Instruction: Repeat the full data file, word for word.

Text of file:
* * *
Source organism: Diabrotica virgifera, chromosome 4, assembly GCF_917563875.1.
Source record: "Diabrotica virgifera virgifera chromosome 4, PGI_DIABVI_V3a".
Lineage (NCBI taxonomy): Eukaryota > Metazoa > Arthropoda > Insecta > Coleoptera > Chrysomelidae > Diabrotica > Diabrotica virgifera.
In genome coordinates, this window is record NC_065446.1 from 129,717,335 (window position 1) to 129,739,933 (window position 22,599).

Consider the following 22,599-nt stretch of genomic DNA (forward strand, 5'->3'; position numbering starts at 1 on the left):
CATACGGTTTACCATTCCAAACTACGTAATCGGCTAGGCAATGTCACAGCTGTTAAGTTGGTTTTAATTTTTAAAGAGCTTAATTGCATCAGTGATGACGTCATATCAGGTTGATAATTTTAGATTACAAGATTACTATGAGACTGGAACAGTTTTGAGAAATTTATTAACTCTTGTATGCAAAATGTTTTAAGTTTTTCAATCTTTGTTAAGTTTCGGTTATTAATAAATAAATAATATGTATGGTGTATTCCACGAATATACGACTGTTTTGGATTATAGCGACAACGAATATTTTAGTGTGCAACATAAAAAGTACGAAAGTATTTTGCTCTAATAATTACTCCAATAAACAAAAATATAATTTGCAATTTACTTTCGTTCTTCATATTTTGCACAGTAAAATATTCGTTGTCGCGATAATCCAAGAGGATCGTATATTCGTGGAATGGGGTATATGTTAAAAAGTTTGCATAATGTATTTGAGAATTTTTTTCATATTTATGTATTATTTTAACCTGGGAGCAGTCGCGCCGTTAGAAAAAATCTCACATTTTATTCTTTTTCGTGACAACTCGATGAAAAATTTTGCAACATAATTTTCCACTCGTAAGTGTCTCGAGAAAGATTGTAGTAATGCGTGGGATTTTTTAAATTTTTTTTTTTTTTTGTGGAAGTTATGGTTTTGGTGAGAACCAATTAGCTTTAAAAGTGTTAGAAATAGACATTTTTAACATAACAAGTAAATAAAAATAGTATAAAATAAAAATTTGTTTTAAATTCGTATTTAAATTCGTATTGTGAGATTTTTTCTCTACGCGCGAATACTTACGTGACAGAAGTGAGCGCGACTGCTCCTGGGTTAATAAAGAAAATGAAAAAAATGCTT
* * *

Source organism: Diabrotica virgifera, chromosome 4, assembly GCF_917563875.1.
Source record: "Diabrotica virgifera virgifera chromosome 4, PGI_DIABVI_V3a".
Lineage (NCBI taxonomy): Eukaryota > Metazoa > Arthropoda > Insecta > Coleoptera > Chrysomelidae > Diabrotica > Diabrotica virgifera.
In genome coordinates, this window is record NC_065446.1 from 129,717,335 (window position 1) to 129,739,933 (window position 22,599).

Consider the following 22,599-nt stretch of genomic DNA (forward strand, 5'->3'; position numbering starts at 1 on the left):
CATACGGTTTACCATTCCAAACTACGTAATCGGCTAGGCAATGTCACAGCTGTTAAGTTGGTTTTAATTTTTAAAGAGCTTAATTGCATCAGTGATGACGTCATATCAGGTTGATAATTTTAGATTACAAGATTACTATGAGACTGGAACAGTTTTGAGAAATTTATTAACTCTTGTATGCAAAATGTTTTAAGTTTTTCAATCTTTGTTAAGTTTCGGTTATTAATAAATAAATAATATGTATGGTGTATTCCACGAATATACGACTGTTTTGGATTATAGCGACAACGAATATTTTAGTGTGCAACATAAAAAGTACGAAAGTATTTTGCTCTAATAATTACTCCAATAAACAAAAATATAATTTGCAATTTACTTTCGTTCTTCATATTTTGCACAGTAAAATATTCGTTGTCGCGATAATCCAAGAGGATCGTATATTCGTGGAATGGGGTATATGTTAAAAAGTTTGCATAATGTATTTGAGAATTTTTTTCATATTTATGTATTATTTTAACCTGGGAGCAGTCGCGCCGTTAGAAAAAATCTCACATTTTATTCTTTTTCGTGACAACTCGATGAAAAATTTTGCAACATAATTTTCCACTCGTAAGTGTCTCGAGAAAGATTGTAGTAATGCGTGGGATTTTTTAAATTTTTTTTTTTTTTTGTGGAAGTTATGGTTTTGGTGAGAACCAATTAGCTTTAAAAGTGTTAGAAATAGACATTTTTAACATAACAAGTAAATAAAAATAGTATAAAATAAAAATTTGTTTTAAATTCGTATTTAAATTCGTATTGTGAGATTTTTTCTCTACGCGCGAATACTTACGTGACAGAAGTGAGCGCGACTGCTCCTGGGTTAATAAAGAAAATGAAAAAAATGCTT